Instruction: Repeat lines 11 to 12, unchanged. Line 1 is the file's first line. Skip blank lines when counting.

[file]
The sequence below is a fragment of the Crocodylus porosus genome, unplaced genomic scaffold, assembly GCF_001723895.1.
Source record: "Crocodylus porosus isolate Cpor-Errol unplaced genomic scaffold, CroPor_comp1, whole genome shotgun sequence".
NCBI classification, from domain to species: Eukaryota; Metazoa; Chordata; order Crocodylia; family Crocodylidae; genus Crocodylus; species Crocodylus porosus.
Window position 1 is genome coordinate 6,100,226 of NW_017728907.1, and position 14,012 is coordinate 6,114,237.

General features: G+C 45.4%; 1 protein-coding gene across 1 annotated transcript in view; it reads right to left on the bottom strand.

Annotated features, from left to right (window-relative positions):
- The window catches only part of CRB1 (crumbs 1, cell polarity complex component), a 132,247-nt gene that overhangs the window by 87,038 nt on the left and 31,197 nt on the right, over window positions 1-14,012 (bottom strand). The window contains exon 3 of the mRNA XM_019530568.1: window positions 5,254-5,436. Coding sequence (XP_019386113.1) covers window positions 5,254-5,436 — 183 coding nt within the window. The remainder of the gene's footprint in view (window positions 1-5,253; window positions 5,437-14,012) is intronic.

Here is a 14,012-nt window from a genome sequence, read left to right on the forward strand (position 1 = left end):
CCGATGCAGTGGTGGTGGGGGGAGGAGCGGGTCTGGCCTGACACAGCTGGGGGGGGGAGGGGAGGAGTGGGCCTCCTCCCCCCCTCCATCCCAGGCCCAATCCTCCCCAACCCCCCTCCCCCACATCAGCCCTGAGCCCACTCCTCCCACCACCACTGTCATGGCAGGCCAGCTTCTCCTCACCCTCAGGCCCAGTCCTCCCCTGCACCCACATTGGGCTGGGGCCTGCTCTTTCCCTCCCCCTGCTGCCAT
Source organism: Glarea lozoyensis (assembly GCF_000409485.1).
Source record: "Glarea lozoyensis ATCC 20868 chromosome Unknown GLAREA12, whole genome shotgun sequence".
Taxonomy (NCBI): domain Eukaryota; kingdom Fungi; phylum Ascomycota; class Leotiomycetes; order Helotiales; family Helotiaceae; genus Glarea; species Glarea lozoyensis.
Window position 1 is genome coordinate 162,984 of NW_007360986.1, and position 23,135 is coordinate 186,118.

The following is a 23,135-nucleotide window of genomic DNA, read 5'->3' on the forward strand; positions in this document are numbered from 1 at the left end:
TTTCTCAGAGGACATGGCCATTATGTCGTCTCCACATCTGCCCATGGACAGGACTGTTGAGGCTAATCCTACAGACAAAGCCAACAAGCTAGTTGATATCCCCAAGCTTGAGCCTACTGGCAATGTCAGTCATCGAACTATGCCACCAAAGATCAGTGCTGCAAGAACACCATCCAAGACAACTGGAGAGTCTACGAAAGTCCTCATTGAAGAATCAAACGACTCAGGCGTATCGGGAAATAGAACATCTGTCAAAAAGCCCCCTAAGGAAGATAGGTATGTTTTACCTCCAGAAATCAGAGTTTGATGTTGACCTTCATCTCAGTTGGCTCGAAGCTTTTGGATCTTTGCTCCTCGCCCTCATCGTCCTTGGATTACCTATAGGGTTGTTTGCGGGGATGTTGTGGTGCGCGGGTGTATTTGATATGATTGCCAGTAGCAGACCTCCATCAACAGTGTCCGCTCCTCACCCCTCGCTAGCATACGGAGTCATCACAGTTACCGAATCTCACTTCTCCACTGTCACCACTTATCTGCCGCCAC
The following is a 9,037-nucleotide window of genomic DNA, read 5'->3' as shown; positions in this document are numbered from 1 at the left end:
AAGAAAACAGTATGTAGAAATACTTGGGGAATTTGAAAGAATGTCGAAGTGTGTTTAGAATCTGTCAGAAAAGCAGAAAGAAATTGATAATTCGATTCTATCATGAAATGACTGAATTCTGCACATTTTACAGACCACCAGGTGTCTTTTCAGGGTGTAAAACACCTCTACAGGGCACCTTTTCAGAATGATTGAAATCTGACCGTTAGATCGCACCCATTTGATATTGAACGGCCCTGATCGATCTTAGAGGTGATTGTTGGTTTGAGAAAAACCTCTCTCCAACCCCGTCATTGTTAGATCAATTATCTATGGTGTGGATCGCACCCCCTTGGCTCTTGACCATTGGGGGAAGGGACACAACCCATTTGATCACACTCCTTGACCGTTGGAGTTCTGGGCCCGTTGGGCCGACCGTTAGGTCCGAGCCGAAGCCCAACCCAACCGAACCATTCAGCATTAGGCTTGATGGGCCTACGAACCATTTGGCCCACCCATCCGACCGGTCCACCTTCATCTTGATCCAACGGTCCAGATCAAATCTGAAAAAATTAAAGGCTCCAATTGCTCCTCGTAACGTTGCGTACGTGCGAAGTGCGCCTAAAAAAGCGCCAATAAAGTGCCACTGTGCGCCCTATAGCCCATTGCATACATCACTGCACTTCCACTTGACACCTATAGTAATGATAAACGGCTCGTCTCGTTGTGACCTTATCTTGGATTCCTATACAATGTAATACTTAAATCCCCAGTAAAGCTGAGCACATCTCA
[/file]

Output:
Source record: "Glarea lozoyensis ATCC 20868 chromosome Unknown GLAREA12, whole genome shotgun sequence".
Taxonomy (NCBI): domain Eukaryota; kingdom Fungi; phylum Ascomycota; class Leotiomycetes; order Helotiales; family Helotiaceae; genus Glarea; species Glarea lozoyensis.